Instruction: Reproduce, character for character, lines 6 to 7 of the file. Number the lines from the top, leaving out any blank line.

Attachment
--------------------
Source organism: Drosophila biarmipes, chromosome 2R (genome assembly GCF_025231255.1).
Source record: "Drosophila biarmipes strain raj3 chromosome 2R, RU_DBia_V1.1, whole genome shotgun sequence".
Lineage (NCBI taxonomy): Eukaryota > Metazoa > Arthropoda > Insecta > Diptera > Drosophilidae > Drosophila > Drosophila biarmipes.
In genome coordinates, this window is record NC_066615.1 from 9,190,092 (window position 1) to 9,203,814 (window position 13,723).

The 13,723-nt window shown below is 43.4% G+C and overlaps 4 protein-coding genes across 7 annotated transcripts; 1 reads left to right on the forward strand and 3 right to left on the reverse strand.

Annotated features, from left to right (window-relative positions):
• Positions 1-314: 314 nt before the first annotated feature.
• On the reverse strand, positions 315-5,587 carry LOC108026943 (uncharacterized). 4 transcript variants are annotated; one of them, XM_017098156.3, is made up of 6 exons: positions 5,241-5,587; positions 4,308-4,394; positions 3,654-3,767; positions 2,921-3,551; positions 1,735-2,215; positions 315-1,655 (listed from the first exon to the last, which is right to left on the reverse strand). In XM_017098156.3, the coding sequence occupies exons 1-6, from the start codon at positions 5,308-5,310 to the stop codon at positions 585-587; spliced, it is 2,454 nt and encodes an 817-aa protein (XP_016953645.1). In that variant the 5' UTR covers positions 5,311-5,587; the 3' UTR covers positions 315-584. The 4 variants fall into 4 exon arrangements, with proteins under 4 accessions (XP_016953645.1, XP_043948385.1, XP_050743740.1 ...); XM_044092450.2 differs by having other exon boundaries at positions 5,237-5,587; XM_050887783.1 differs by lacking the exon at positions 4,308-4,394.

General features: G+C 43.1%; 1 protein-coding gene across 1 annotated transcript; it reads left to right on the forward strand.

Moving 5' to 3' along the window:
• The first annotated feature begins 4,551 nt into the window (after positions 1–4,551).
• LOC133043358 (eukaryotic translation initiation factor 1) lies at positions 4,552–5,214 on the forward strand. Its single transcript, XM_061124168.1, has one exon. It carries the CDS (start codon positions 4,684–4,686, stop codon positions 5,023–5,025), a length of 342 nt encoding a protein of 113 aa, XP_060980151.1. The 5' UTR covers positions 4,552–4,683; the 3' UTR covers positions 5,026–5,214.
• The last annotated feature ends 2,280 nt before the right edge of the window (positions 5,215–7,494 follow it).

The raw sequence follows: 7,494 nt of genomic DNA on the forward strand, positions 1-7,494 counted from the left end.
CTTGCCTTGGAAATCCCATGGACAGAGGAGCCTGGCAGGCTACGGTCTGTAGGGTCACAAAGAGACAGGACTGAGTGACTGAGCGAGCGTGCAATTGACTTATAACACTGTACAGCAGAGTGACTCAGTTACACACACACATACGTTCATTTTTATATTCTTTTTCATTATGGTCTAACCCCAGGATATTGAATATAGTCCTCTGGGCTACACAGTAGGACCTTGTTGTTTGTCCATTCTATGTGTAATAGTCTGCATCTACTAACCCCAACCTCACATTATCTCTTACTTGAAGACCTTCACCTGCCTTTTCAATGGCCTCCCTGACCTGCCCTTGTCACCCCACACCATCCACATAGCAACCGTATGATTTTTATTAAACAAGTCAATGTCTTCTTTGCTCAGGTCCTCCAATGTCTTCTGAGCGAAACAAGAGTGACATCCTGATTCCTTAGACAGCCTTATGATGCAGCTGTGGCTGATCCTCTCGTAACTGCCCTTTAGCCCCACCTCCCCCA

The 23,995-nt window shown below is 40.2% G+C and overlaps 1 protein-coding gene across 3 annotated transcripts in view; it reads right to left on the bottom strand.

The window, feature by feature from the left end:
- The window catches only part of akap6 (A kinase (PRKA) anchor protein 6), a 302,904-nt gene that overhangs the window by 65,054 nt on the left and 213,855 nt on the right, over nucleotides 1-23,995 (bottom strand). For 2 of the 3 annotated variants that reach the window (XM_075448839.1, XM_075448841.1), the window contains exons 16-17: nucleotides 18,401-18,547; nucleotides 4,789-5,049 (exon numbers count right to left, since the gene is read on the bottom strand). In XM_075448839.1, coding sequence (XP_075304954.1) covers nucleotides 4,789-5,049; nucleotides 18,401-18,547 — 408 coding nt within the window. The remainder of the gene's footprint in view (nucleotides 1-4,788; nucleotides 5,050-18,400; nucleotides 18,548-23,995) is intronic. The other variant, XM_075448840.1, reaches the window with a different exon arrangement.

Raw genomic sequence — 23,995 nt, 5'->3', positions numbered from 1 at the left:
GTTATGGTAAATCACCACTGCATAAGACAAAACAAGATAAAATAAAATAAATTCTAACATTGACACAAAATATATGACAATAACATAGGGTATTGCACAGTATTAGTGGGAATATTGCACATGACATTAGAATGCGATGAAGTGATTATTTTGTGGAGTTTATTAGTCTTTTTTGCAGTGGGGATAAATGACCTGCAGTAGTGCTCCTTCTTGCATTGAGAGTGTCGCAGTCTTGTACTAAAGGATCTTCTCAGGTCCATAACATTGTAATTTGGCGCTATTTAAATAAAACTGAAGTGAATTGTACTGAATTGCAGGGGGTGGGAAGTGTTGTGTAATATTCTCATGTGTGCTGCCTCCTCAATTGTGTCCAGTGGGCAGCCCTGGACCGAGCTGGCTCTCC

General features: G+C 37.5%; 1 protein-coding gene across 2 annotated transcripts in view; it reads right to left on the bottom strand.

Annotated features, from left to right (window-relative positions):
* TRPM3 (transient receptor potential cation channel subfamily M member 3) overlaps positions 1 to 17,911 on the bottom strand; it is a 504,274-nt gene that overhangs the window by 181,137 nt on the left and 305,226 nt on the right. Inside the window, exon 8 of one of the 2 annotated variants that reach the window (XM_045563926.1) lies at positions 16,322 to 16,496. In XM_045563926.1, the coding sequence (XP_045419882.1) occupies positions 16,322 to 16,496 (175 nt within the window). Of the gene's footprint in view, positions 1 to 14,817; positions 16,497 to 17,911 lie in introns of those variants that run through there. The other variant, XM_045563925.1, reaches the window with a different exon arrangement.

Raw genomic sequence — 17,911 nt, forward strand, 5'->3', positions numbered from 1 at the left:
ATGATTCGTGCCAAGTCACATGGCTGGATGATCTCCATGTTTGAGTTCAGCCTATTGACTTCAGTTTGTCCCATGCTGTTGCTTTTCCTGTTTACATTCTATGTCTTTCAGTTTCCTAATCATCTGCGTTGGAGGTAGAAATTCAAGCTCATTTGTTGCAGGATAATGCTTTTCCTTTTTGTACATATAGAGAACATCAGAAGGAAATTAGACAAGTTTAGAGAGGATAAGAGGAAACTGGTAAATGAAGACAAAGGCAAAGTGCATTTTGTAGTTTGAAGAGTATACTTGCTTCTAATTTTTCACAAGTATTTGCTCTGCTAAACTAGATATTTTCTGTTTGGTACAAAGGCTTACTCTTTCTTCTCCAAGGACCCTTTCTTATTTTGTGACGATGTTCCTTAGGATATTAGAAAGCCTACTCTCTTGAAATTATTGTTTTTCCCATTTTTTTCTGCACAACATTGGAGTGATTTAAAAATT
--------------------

Annotated features, from left to right (window-relative positions):
• Positions 1-314: 314 nt before the first annotated feature.